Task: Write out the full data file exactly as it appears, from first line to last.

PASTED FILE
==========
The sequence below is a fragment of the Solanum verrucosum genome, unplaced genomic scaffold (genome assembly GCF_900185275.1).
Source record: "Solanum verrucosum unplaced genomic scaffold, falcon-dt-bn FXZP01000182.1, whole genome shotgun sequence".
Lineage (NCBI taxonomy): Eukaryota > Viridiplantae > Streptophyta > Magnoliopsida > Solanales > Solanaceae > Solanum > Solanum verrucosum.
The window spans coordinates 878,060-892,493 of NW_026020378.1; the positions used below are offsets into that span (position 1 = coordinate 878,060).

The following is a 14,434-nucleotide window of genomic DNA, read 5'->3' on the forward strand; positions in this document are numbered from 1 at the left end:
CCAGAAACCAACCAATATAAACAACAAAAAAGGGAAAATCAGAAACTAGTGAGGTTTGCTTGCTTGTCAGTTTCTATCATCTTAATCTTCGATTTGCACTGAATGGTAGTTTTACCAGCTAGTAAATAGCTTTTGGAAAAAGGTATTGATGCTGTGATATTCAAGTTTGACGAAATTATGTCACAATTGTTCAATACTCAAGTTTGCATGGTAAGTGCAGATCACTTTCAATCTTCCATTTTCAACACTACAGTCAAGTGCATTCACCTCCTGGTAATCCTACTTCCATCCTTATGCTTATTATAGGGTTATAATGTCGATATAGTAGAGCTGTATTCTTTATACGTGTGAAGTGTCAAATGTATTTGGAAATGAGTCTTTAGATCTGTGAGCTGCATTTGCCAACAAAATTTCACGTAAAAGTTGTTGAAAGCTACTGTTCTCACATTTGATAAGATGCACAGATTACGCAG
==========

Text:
The sequence below is a fragment of the Solanum verrucosum genome, unplaced genomic scaffold (genome assembly GCF_900185275.1).
Source record: "Solanum verrucosum unplaced genomic scaffold, falcon-dt-bn FXZP01000182.1, whole genome shotgun sequence".
Lineage (NCBI taxonomy): Eukaryota > Viridiplantae > Streptophyta > Magnoliopsida > Solanales > Solanaceae > Solanum > Solanum verrucosum.
The window spans coordinates 878,060-892,493 of NW_026020378.1; the positions used below are offsets into that span (position 1 = coordinate 878,060).

The following is a 14,434-nucleotide window of genomic DNA, read 5'->3' on the forward strand; positions in this document are numbered from 1 at the left end:
CCAGAAACCAACCAATATAAACAACAAAAAAGGGAAAATCAGAAACTAGTGAGGTTTGCTTGCTTGTCAGTTTCTATCATCTTAATCTTCGATTTGCACTGAATGGTAGTTTTACCAGCTAGTAAATAGCTTTTGGAAAAAGGTATTGATGCTGTGATATTCAAGTTTGACGAAATTATGTCACAATTGTTCAATACTCAAGTTTGCATGGTAAGTGCAGATCACTTTCAATCTTCCATTTTCAACACTACAGTCAAGTGCATTCACCTCCTGGTAATCCTACTTCCATCCTTATGCTTATTATAGGGTTATAATGTCGATATAGTAGAGCTGTATTCTTTATACGTGTGAAGTGTCAAATGTATTTGGAAATGAGTCTTTAGATCTGTGAGCTGCATTTGCCAACAAAATTTCACGTAAAAGTTGTTGAAAGCTACTGTTCTCACATTTGATAAGATGCACAGATTACGCAG